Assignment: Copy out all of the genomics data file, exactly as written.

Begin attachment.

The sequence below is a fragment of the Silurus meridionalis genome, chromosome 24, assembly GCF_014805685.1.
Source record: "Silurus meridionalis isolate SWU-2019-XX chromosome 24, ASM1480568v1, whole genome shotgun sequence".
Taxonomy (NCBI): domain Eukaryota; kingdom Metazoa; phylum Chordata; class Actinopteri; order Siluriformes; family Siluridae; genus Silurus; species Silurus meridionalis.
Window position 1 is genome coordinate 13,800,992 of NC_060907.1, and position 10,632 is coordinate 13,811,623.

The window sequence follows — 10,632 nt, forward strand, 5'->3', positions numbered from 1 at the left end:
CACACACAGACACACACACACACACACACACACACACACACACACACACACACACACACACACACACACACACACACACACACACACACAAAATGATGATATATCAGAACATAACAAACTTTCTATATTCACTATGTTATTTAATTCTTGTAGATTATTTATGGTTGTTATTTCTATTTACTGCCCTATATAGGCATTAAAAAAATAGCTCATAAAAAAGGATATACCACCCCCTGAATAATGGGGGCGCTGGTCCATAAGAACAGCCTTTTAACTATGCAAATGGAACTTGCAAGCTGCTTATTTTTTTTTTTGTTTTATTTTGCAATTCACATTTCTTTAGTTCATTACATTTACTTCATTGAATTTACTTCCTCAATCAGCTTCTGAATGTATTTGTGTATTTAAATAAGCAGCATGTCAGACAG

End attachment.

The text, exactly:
The sequence below is a fragment of the Silurus meridionalis genome, chromosome 24, assembly GCF_014805685.1.
Source record: "Silurus meridionalis isolate SWU-2019-XX chromosome 24, ASM1480568v1, whole genome shotgun sequence".
Taxonomy (NCBI): domain Eukaryota; kingdom Metazoa; phylum Chordata; class Actinopteri; order Siluriformes; family Siluridae; genus Silurus; species Silurus meridionalis.
Window position 1 is genome coordinate 13,800,992 of NC_060907.1, and position 10,632 is coordinate 13,811,623.

The window sequence follows — 10,632 nt, forward strand, 5'->3', positions numbered from 1 at the left end:
CACACACAGACACACACACACACACACACACACACACACACACACACACACACACACACACACACACACACACACACACACACACACACAAAATGATGATATATCAGAACATAACAAACTTTCTATATTCACTATGTTATTTAATTCTTGTAGATTATTTATGGTTGTTATTTCTATTTACTGCCCTATATAGGCATTAAAAAAATAGCTCATAAAAAAGGATATACCACCCCCTGAATAATGGGGGCGCTGGTCCATAAGAACAGCCTTTTAACTATGCAAATGGAACTTGCAAGCTGCTTATTTTTTTTTTTGTTTTATTTTGCAATTCACATTTCTTTAGTTCATTACATTTACTTCATTGAATTTACTTCCTCAATCAGCTTCTGAATGTATTTGTGTATTTAAATAAGCAGCATGTCAGACAG